OBAMA: Our 48-hour fly-around campaign marathon extravaganza.

BLACKWELL (voice-over): Speaking of extravaganza, did you hear about Donald Trump's big, huge, major, mega game-changing bombshell announcement about President Obama? Yes, neither did we. But he did come out with this dud.

DONALD TRUMP, ENTREPRENEUR: If Barack Obama opens up and gives his college records and applications and if he gives his passport applications --

BLACKWELL (voice-over): You get the point.

But the president got the last laugh.

OBAMA: This all dates back to when we were growing up together in Kenya. And --

(LAUGHTER)

BLACKWELL (voice-over): And from big hair to Big Bird.

BIG BIRD, MUPPET: I'm glad to be the way I am.

BLACKWELL (voice-over): The Halloween costume is already sold out this year with one man to thank.

ROMNEY: I like PBS, I love Big Bird.

BLACKWELL (voice-over): And that is the week that was.

(END VIDEO CLIP)

BLACKWELL: Such a good line for the president. "... when we were growing up in Kenya."

PAUL: That was a great -- that was a great line.

(CROSSTALK)

PAUL: There have been a lot of good one-liners.

BLACKWELL: Yes, there will definitely be no shortage of one-liners from the campaign.

(BEGIN VIDEO CLIP)

BLACKWELL: OK. So why did Europe and the economic debt crisis take second stage to places like Mali, China, Iran, Israel in last week's foreign policy debate? Our Richard Quest says it's because neither Romney nor Obama can do anything about it. We'll explain.

(COMMERCIAL BREAK)

UNIDENTIFIED FEMALE: This is CNN Breaking News.

BLACKWELL: And this is just coming in. Al Qaeda's leader Ayman al- Zawahiri is calling for the kidnapping of Westerners.

PAUL: Yes, this is coming from new video that was posted on Islamic websites.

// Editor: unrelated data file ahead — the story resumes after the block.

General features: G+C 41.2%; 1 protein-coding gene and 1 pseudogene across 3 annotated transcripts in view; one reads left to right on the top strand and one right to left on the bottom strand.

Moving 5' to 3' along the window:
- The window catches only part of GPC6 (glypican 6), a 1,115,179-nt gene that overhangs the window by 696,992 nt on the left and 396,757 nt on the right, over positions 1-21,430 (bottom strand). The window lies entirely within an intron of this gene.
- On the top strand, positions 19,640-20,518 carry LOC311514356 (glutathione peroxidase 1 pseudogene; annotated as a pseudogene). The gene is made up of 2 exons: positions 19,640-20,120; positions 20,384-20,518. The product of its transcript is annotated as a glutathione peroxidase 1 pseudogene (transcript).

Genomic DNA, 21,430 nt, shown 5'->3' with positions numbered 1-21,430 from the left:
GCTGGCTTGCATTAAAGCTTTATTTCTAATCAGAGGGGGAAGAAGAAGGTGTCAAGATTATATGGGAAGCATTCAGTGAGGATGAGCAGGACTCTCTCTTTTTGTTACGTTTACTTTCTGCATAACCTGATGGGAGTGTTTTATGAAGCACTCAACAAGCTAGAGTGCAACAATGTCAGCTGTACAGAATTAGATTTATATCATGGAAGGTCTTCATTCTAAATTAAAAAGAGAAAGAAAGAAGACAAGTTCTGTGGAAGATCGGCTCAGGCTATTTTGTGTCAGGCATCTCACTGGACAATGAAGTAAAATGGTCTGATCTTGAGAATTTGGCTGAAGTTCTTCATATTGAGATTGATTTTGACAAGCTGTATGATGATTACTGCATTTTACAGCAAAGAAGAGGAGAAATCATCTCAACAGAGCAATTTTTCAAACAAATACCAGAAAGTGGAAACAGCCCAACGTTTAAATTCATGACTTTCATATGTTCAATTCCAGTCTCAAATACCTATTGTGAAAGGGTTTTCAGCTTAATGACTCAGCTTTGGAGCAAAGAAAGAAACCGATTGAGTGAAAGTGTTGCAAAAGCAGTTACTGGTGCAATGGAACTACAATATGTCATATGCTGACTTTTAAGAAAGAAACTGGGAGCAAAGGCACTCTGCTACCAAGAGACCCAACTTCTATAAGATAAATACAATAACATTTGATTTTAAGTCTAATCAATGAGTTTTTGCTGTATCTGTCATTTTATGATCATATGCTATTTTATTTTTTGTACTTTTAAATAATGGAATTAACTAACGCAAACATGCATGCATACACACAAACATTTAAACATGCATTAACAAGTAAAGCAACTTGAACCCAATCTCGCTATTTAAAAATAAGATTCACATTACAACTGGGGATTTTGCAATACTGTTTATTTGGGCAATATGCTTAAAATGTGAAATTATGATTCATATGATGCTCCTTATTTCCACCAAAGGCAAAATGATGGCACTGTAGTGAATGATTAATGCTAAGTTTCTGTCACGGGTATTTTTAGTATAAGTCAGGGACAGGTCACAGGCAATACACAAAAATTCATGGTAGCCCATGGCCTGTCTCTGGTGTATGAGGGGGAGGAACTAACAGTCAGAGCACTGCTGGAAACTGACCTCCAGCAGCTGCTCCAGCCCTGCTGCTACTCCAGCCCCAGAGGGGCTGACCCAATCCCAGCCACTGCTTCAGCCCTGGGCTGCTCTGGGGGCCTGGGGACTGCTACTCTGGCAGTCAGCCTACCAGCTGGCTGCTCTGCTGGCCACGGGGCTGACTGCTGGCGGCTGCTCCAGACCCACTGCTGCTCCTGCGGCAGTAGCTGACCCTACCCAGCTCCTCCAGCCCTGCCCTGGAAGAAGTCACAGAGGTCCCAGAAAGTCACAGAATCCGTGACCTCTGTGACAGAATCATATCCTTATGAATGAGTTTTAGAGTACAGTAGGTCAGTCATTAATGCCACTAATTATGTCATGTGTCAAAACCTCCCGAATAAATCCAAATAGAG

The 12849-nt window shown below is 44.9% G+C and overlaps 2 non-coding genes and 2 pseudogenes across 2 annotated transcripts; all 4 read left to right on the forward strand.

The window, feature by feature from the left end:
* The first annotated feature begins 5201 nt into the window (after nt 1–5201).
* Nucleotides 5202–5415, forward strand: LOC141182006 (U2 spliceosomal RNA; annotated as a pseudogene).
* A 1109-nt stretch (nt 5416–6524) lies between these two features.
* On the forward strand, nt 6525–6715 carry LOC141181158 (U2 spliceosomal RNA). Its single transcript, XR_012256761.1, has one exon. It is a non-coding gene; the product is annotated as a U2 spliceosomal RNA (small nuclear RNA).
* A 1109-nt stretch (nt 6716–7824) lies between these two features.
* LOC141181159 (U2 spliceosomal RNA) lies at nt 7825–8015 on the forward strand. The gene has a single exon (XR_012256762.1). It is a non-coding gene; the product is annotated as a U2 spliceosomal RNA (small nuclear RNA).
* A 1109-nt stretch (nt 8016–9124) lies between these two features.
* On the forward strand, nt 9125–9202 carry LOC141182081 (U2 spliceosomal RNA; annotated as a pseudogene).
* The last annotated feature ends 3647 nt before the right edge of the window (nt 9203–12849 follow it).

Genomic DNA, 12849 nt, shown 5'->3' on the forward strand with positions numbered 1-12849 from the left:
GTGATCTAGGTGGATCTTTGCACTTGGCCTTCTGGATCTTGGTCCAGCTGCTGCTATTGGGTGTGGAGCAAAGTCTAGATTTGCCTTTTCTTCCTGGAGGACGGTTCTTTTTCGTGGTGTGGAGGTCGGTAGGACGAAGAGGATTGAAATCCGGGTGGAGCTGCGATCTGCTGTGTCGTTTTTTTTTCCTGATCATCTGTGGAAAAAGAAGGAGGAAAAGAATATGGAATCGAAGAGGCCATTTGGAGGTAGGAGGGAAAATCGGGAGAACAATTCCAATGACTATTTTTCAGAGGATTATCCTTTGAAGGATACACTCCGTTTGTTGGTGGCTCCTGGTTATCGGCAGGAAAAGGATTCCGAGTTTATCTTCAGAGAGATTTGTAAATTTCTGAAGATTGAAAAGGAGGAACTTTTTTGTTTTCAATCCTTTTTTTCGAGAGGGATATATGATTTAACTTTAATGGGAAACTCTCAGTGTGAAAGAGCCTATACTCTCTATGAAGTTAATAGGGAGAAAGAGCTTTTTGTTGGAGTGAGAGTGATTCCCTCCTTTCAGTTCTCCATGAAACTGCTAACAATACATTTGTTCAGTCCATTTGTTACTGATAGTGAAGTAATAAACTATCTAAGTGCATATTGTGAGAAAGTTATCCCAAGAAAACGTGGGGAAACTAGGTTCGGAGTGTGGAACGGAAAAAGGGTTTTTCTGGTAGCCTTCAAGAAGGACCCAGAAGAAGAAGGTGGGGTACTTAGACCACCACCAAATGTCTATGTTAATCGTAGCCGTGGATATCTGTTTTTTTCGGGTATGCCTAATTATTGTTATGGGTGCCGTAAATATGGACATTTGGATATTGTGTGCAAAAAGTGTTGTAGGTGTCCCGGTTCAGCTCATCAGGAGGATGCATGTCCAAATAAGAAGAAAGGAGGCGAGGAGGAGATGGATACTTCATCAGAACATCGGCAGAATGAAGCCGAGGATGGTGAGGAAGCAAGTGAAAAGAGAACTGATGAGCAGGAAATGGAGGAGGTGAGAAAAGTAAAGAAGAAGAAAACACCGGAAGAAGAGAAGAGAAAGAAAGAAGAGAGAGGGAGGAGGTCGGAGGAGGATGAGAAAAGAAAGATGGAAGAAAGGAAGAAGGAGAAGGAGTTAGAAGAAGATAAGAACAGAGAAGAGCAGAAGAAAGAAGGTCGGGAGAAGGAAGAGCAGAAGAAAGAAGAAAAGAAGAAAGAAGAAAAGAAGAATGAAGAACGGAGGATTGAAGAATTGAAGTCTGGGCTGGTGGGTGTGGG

He also apparently attacked President Barack Obama for, quote, "lying to the people about the U.S. military's withdrawal from Iraq and its coming withdrawal from Afghanistan." This is a two-part video, we understand. It was posted, as I said, on an Islamic website. As soon as we get some more information, we'll bring you what we know.

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BOB SCHIEFFER, CBS HOST, PRESIDENTIAL DEBATE MODERATOR: The first question -- and it concerns Libya --

ROMNEY: Mali has been taken over, the northern part of Mali by Al Qaeda-type individuals.

OBAMA: China's both an adversary but also a potential partner in the international community.

ROMNEY: The opportunities for us in Latin America, we have just not taken advantage of fully.

OBAMA: As long as I'm President of the United States, Iran will not get a nuclear weapon. I made that clear when I came into office. (END VIDEO CLIP)

BLACKWELL: China, Iran, Latin America, Mali, those are some of the countries discussed at Monday's third presidential debate. There was more talk about Mali than Europe. But the question is why.

I asked Richard Quest, host of "QUEST MEANS BUSINESS," how either candidate can have an effect on the U.S. economy without dealing with Europe.

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RICHARD QUEST, CNN HOST: They are powerless to do anything about it. There is a reason they haven't talked about it in the debates or it's not an issue in the campaign. They can't do anything about it. They can cajole, they can berate, they can try and have some influence.

But the Eurozone and the European Union is a trading block just almost as big as the United States. It has more people in it. So, President Obama -- and certainly we know from Tim Geithner, the Treasury secretary, who continually beats them over the head for Europeans to do something. But they are powerless. They have to stand and watch.

BLACKWELL: OK. So, we know that, over the last four years, the president's tried this diplomacy with Europe.

Has it worked? You say it's because he can't do anything.

QUEST: On economic grounds, absolutely. And this is a debt crisis in the heart of the European countries.

No matter how it started, no matter where it's going, it is up to the ECB, the European Central Bank, the central bank for Europe. It is up to the European Commission. It's up to the IMF. The U.S. could have some influence there. But fundamentally, fundamentally the U.S. has to stand on the sidelines, watch, be worried and warn.

BLACKWELL: Now debt and deficit, big issues for a lot of voters this election season. We know that Governor Romney has said in the third debate that U.S. is on track to follow Greece, that America is the next Greece.